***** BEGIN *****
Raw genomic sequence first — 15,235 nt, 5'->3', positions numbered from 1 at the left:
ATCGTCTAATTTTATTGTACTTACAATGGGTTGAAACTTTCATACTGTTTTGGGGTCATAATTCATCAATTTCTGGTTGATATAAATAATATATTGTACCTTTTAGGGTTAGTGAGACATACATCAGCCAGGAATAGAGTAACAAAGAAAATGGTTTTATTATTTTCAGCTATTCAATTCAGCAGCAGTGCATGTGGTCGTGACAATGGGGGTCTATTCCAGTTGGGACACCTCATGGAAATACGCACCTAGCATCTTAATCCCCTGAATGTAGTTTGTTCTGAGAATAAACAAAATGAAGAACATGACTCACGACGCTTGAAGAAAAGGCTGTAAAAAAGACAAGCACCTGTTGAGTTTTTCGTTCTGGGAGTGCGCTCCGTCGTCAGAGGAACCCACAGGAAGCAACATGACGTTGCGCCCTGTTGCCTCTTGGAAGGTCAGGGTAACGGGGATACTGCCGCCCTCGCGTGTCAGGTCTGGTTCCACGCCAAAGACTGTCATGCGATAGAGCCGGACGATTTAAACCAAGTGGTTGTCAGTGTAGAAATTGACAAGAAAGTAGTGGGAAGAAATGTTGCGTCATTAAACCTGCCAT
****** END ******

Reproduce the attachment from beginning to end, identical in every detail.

Raw genomic sequence first — 15,235 nt, 5'->3', positions numbered from 1 at the left:
ATCGTCTAATTTTATTGTACTTACAATGGGTTGAAACTTTCATACTGTTTTGGGGTCATAATTCATCAATTTCTGGTTGATATAAATAATATATTGTACCTTTTAGGGTTAGTGAGACATACATCAGCCAGGAATAGAGTAACAAAGAAAATGGTTTTATTATTTTCAGCTATTCAATTCAGCAGCAGTGCATGTGGTCGTGACAATGGGGGTCTATTCCAGTTGGGACACCTCATGGAAATACGCACCTAGCATCTTAATCCCCTGAATGTAGTTTGTTCTGAGAATAAACAAAATGAAGAACATGACTCACGACGCTTGAAGAAAAGGCTGTAAAAAAGACAAGCACCTGTTGAGTTTTTCGTTCTGGGAGTGCGCTCCGTCGTCAGAGGAACCCACAGGAAGCAACATGACGTTGCGCCCTGTTGCCTCTTGGAAGGTCAGGGTAACGGGGATACTGCCGCCCTCGCGTGTCAGGTCTGGTTCCACGCCAAAGACTGTCATGCGATAGAGCCGGACGATTTAAACCAAGTGGTTGTCAGTGTAGAAATTGACAAGAAAGTAGTGGGAAGAAATGTTGCGTCATTAAACCTGCCAT